CFTC Charges One Firm and Settles With Another for Illegal Off-Exchange Precious Metals Transactions:

Oakmont Financial:
Worth Group Inc.:

CFTC Opposes Kraft/Mondelez’s Attempt to Have an Appeals Court Determine Certain Legal Issues at This Time:
Kraft CFTC Response Interlocutory Appeal.pdf

Citi Becomes First Bank to Settle LIBOR Class Action Complaint:
Citi Libor Settlement.pdf

EC Proposes Applying Anti-Money Laundering Rules to Virtual Currencies:

EUREX Clearing Granted DCO Registration by CFTC:

FCA Aims to Hold Senior Managers More Accountable for Firm Misconduct Under Their Responsibility:

ICE Futures U.S. Issues Revised Wash Trade FAQ:

NASDAQ Futures Publishes Helpful Position Limit FAQs:

Senate Agriculture Committee Seeks More Information on CFTC Accounting Practices:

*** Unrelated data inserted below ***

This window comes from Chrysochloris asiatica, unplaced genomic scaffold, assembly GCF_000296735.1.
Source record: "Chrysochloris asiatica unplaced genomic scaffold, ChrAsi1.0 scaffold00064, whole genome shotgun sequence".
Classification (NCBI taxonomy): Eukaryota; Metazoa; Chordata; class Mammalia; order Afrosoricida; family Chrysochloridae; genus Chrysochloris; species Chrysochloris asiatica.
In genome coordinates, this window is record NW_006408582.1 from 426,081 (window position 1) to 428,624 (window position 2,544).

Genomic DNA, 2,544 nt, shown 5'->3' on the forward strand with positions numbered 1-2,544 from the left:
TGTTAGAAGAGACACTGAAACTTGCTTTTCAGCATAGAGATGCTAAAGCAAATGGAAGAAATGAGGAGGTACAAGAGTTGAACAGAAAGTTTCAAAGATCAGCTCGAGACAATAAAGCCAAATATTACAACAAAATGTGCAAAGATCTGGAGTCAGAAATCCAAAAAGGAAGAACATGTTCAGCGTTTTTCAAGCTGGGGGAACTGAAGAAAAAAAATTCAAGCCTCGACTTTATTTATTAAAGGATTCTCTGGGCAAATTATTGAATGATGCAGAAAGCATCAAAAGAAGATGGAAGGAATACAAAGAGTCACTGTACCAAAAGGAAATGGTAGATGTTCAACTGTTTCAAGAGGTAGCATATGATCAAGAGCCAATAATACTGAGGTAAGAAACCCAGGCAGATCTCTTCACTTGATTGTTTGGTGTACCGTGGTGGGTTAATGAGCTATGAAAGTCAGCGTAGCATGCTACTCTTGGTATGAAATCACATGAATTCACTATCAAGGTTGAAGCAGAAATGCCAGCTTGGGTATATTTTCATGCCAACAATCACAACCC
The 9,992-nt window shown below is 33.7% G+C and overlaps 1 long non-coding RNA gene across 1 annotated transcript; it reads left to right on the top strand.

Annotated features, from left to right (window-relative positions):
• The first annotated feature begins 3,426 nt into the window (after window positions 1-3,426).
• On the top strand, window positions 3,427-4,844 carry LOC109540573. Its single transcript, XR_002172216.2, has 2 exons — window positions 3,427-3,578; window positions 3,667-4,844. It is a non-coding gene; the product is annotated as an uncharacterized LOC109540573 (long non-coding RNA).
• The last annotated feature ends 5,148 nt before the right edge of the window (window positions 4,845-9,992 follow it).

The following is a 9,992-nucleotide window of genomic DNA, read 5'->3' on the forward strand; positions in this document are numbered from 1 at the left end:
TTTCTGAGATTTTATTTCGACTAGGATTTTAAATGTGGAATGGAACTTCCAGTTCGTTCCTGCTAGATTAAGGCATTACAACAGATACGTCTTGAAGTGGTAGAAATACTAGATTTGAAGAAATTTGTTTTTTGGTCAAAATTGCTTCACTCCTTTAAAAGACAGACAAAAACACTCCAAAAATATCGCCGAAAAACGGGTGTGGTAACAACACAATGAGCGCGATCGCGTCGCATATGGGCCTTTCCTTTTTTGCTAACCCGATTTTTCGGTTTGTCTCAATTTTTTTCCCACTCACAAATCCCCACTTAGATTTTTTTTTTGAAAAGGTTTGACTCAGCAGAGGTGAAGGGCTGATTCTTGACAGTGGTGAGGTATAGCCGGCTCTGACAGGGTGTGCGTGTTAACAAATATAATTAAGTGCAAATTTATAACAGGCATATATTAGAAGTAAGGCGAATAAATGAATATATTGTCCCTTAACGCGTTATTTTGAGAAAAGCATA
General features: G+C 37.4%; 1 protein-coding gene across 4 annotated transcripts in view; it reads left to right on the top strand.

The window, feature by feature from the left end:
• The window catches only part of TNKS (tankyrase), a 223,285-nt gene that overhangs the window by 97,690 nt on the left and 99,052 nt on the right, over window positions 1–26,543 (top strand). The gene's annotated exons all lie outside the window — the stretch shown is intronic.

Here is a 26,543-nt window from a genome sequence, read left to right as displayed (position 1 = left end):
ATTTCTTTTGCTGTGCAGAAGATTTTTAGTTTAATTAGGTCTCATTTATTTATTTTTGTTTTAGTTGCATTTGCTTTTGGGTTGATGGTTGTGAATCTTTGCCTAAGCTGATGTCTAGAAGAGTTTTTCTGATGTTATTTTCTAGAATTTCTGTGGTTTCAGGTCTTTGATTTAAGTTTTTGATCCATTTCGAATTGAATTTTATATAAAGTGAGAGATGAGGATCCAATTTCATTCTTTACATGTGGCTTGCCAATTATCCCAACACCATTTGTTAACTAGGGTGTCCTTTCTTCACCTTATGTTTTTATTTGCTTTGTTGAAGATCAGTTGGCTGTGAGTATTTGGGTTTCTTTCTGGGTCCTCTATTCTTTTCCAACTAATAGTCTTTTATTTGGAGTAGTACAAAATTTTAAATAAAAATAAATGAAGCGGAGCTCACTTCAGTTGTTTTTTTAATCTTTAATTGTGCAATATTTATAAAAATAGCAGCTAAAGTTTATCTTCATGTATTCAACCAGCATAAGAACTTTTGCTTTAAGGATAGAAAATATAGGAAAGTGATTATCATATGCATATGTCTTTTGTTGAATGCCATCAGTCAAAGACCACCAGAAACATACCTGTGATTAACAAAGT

Two Broker-Dealers to Pay US $154 Million to the State of NY and the SEC to Resolve Allegations of Wrongdoing by Their Dark Pools:

NYS AG Settlement Announcement:
SEC Orders:
Credit Suisse:

The information in this article is for informational purposes only and is derived from sources believed to be reliable as of February 6, 2016. No representation or warranty is made regarding the accuracy of any statement or information in this article. Also, the information in this article is not intended as a substitute for legal counsel, and is not intended to create, and receipt of it does not constitute, a lawyer-client relationship. The impact of the law for any particular situation depends on a variety of factors; therefore, readers of this article should not act upon any information in the article without seeking professional legal counsel. Katten Muchin Rosenman LLP may represent one or more entities mentioned in this article. Quotations attributable to speeches are from published remarks and may not reflect statements actually made.

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Gary DeWaal

Gary DeWaal is currently Special Counsel with Katten Muchin Rosenman LLP in its New York office focusing on financial services regulatory matters. He provides advisory services and assists with investigations and litigation.